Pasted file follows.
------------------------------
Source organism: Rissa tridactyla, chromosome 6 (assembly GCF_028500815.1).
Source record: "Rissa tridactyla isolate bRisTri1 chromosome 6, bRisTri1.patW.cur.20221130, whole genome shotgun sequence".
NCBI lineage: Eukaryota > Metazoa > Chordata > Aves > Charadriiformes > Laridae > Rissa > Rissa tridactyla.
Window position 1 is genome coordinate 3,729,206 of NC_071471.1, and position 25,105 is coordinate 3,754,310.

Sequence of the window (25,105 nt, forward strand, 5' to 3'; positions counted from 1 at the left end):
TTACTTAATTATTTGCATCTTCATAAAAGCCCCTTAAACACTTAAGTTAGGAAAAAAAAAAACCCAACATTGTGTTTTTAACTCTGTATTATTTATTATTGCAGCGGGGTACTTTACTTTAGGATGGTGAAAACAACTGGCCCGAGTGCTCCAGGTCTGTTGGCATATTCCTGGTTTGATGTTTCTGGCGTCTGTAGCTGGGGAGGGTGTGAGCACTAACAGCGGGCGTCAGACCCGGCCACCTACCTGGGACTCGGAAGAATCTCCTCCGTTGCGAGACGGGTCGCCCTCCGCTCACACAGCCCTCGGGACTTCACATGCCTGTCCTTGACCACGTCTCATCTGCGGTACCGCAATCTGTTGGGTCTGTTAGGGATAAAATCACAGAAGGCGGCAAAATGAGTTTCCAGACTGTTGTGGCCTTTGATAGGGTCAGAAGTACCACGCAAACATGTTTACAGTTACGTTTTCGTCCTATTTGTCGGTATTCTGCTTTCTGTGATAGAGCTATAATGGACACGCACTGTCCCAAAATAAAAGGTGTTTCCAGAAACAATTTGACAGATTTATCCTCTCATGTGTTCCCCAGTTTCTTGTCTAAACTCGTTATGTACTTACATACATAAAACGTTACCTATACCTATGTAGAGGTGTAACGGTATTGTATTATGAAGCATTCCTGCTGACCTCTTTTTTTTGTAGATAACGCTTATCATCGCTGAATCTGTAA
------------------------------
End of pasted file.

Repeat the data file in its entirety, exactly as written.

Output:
Source organism: Rissa tridactyla, chromosome 6 (assembly GCF_028500815.1).
Source record: "Rissa tridactyla isolate bRisTri1 chromosome 6, bRisTri1.patW.cur.20221130, whole genome shotgun sequence".
NCBI lineage: Eukaryota > Metazoa > Chordata > Aves > Charadriiformes > Laridae > Rissa > Rissa tridactyla.
Window position 1 is genome coordinate 3,729,206 of NC_071471.1, and position 25,105 is coordinate 3,754,310.

Sequence of the window (25,105 nt, forward strand, 5' to 3'; positions counted from 1 at the left end):
TTACTTAATTATTTGCATCTTCATAAAAGCCCCTTAAACACTTAAGTTAGGAAAAAAAAAAACCCAACATTGTGTTTTTAACTCTGTATTATTTATTATTGCAGCGGGGTACTTTACTTTAGGATGGTGAAAACAACTGGCCCGAGTGCTCCAGGTCTGTTGGCATATTCCTGGTTTGATGTTTCTGGCGTCTGTAGCTGGGGAGGGTGTGAGCACTAACAGCGGGCGTCAGACCCGGCCACCTACCTGGGACTCGGAAGAATCTCCTCCGTTGCGAGACGGGTCGCCCTCCGCTCACACAGCCCTCGGGACTTCACATGCCTGTCCTTGACCACGTCTCATCTGCGGTACCGCAATCTGTTGGGTCTGTTAGGGATAAAATCACAGAAGGCGGCAAAATGAGTTTCCAGACTGTTGTGGCCTTTGATAGGGTCAGAAGTACCACGCAAACATGTTTACAGTTACGTTTTCGTCCTATTTGTCGGTATTCTGCTTTCTGTGATAGAGCTATAATGGACACGCACTGTCCCAAAATAAAAGGTGTTTCCAGAAACAATTTGACAGATTTATCCTCTCATGTGTTCCCCAGTTTCTTGTCTAAACTCGTTATGTACTTACATACATAAAACGTTACCTATACCTATGTAGAGGTGTAACGGTATTGTATTATGAAGCATTCCTGCTGACCTCTTTTTTTTGTAGATAACGCTTATCATCGCTGAATCTGTAA